By now, you’ve probably seen the negative ads launched by Scott Brown and his supporters. Instead of discussing issues like health care and jobs, they decided the best way to stop me is to tear me down. But the old way of doing things won’t work anymore. Their attack ads are wrong, and go too far.
The above words could easily have been spoken by Elizabeth Warren in response to Scott Brown’s latest ad, a classic negative attack ad about Warren’s heritage featuring a series of months-old distorted video images. In fact, however, those words were spoken by Brown himself (with different names, obviously), in his famously successful response to an attack ad that Martha Coakley launched at him when the race looked to be slipping away from her in 2010.
Brown was right back in 2010: Coakley’s ad was a failure, and all it did was signal that she was losing. And I think that exactly the same dynamic is at work here. Brown is panicking in light of four polls (despite the weird outlier from the Herald) showing Warren with a clear lead, in light of his widely-panned performance in the first debate, and perhaps also in light of Boston Mayor Tom Menino’s unabashedly enthusiastic endorsement of Warren, which must have come as a bitter disappointment to Brown. (Interestingly, Menino was very critical of the focus on Warren’s heritage back in May. One wonders whether Brown was holding off re-upping the heritage attacks in hopes that Menino would at least stay on the sidelines in this race, but now that he’s made clear that he’s all-in for Warren, Brown is like, screw it, what have I got to lose.)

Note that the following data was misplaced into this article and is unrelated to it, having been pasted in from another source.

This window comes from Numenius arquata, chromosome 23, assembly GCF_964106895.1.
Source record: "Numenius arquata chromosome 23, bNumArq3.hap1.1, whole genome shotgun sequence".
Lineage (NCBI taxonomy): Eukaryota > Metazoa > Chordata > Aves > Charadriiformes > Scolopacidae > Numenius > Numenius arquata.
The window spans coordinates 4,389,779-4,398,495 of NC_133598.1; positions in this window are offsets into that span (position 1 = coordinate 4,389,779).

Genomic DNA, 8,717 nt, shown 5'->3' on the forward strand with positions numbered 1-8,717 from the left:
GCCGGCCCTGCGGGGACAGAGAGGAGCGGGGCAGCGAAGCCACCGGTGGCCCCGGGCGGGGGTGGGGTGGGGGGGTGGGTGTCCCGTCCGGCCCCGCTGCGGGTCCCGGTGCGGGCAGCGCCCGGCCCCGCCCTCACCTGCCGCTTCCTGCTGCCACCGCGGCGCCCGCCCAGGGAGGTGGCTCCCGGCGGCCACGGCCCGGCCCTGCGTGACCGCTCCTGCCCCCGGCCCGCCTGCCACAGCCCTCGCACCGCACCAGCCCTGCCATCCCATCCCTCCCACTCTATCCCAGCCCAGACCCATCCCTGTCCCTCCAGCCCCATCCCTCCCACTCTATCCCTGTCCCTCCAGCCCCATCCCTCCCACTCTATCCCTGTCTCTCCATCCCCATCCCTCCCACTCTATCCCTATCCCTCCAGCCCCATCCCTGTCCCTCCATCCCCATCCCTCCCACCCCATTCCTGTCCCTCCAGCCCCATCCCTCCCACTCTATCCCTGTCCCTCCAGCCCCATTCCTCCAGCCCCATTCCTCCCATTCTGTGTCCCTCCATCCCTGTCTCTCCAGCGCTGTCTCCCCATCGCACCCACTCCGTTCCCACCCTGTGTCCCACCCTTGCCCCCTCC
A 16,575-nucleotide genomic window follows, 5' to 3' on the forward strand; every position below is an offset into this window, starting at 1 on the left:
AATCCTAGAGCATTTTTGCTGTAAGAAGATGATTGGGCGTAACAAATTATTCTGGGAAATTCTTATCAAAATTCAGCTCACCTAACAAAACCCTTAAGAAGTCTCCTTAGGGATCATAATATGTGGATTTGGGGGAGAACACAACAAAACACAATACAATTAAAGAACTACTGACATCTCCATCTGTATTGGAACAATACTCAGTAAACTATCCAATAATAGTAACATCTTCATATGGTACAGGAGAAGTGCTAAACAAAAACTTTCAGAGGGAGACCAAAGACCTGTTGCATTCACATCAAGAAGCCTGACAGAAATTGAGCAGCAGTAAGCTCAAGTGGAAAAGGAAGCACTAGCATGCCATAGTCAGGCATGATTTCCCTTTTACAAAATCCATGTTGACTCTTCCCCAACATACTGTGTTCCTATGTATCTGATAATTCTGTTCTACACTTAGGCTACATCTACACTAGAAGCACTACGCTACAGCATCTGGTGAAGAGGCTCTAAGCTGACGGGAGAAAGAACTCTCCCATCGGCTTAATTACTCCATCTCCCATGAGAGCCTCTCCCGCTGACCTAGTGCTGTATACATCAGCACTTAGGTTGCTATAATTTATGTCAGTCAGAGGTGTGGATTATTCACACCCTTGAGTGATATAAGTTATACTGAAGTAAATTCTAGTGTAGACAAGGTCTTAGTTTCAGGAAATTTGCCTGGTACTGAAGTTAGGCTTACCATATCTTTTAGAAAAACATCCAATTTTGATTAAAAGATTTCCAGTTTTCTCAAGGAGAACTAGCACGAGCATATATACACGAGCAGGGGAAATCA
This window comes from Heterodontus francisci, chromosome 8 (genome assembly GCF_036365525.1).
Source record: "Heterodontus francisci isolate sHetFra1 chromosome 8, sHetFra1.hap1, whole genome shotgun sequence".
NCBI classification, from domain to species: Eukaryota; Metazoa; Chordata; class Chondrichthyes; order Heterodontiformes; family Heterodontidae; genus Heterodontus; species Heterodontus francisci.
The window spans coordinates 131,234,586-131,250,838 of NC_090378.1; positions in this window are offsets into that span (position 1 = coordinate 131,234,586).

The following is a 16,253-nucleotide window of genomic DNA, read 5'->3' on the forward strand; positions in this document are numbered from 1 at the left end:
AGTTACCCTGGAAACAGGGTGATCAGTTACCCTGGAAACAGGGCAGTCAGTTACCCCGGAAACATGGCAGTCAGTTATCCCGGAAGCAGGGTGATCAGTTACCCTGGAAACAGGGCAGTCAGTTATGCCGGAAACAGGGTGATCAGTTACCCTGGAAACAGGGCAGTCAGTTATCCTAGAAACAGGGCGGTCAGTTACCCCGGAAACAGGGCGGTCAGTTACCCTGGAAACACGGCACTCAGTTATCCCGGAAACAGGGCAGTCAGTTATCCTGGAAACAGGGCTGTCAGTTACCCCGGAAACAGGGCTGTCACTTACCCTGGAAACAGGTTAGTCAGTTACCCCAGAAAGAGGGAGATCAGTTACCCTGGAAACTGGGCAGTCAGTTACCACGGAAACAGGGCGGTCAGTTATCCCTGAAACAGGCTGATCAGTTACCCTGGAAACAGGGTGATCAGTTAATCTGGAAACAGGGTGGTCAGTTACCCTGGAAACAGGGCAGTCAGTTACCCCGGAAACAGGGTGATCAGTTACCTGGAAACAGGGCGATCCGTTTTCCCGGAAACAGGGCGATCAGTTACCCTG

Hence, Brown apparently has decided that it’s worth sacrificing his nice-guy image in a desperate effort to bring up Warren’s negatives. But what that does is generate national stories with titles like “Scott Brown: No more Mr. Nice Guy” and observations like “polls showing the liberal consumer advocate inching ahead of the Republican incumbent,” that the new, negative, issue-free strategy “would pose considerable risk for Brown, who has built his candidacy around a conciliatory, good-guy persona and regularly posts favorability ratings above 50 percent,” and that “the ad bears some risk because Brown has built his popularity as a politician who is above destructive politics.”
That is not how a campaign behaves when it thinks it’s winning.
UPDATE: Team Warren hits back. Money quote, at the end: “I’m Elizabeth Warren and I approve this message. Scott Brown can continue attacking my family, but I’m going to keep fighting for yours.”